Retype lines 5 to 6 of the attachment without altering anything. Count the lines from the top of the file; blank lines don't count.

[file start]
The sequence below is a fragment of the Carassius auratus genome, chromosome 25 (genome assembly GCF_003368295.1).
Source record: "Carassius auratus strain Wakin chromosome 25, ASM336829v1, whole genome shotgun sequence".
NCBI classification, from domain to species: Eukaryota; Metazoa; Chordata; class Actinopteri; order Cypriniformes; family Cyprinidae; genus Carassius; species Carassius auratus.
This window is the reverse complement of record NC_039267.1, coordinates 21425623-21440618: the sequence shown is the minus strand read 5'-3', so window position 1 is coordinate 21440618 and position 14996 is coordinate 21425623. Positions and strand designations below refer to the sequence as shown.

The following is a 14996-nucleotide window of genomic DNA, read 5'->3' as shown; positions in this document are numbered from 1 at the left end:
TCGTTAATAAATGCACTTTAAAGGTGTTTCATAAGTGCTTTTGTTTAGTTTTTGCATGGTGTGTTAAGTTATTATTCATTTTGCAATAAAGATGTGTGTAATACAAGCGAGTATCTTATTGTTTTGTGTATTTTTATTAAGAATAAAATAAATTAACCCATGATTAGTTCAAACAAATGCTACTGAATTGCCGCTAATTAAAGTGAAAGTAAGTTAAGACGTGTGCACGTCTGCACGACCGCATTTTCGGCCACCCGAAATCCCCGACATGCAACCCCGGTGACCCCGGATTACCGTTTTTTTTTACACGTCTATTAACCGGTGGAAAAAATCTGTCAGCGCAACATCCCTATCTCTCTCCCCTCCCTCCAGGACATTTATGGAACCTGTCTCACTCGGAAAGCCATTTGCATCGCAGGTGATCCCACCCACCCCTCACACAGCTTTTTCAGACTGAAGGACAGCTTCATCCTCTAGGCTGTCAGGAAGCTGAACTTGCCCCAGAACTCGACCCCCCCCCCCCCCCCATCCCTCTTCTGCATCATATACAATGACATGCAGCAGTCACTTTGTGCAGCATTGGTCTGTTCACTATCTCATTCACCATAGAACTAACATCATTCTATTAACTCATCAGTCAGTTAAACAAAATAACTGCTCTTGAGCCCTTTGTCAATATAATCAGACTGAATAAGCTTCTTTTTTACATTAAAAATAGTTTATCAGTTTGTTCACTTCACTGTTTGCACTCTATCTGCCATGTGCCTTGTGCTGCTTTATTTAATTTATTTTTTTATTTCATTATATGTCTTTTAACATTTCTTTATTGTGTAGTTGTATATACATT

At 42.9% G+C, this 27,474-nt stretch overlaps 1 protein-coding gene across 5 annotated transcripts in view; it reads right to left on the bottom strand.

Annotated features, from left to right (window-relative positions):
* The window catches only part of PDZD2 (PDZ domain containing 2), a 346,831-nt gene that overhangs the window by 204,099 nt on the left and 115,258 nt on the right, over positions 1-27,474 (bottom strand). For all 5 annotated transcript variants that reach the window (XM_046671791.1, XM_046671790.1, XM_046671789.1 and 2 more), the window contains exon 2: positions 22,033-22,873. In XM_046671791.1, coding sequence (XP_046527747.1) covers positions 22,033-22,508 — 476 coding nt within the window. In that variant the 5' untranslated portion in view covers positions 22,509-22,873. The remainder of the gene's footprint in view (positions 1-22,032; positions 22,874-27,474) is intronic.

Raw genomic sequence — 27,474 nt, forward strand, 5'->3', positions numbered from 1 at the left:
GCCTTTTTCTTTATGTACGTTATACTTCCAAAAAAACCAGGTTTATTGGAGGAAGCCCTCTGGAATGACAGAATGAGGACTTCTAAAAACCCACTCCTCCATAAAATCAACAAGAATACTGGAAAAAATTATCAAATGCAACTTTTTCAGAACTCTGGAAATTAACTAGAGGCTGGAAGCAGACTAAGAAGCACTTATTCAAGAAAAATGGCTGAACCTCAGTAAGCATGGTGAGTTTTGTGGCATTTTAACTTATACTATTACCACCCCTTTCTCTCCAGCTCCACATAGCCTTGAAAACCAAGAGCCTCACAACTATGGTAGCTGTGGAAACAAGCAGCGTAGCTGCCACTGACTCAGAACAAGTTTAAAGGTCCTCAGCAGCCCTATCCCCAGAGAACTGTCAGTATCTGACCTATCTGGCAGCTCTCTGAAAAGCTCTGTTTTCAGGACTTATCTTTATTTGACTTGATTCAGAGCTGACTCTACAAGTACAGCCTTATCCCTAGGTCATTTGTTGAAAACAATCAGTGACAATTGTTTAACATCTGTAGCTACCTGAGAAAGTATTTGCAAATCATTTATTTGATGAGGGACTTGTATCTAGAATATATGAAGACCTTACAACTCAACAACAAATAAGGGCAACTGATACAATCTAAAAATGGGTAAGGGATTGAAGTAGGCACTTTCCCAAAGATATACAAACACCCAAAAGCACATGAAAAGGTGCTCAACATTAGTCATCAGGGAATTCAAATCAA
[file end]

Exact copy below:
The following is a 14996-nucleotide window of genomic DNA, read 5'->3' as shown; positions in this document are numbered from 1 at the left end:
TCGTTAATAAATGCACTTTAAAGGTGTTTCATAAGTGCTTTTGTTTAGTTTTTGCATGGTGTGTTAAGTTATTATTCATTTTGCAATAAAGATGTGTGTAATACAAGCGAGTATCTTATTGTTTTGTGTATTTTTATTAAGAATAAAATAAATTAACCCATGATTAGTTCAAACAAATGCTACTGAATTGCCGCTAATTAAAGTGAAAGTAAGTTAAGACGTGTGCACGTCTGCACGACCGCATTTTCGGCCACCCGAAATCCCCGACATGCAACCCCGGTGACCCCGGATTACCGTTTTTTTTTACACGTCTATTAACCGGTGGAAAAAATCTGTCAGCGCAACATCCCTATCTCTCTCCCCTCCCTCCAGGACATTTATGGAACCTGTCTCACTCGGAAAGCCATTTGCATCGCAGGTGATCCCACCCACCCCTCACACAGCTTTTTCAGACTGAAGGACAGCTTCATCCTCTAGGCTGTCAGGAAGCTGAACTTGCCCCAGAACTCGACCCCCCCCCCCCCCCCATCCCTCTTCTGCATCATATACAATGACATGCAGCAGTCACTTTGTGCAGCATTGGTCTGTTCACTATCTCATTCACCATAGAACTAACATCATTCTATTAACTCATCAGTCAGTTAAACAAAATAACTGCTCTTGAGCCCTTTGTCAATATAATCAGACTGAATAAGCTTCTTTTTTACATTAAAAATAGTTTATCAGTTTGTTCACTTCACTGTTTGCACTCTATCTGCCATGTGCCTTGTGCTGCTTTATTTAATTTATTTTTTTATTTCATTATATGTCTTTTAACATTTCTTTATTGTGTAGTTGTATATACATT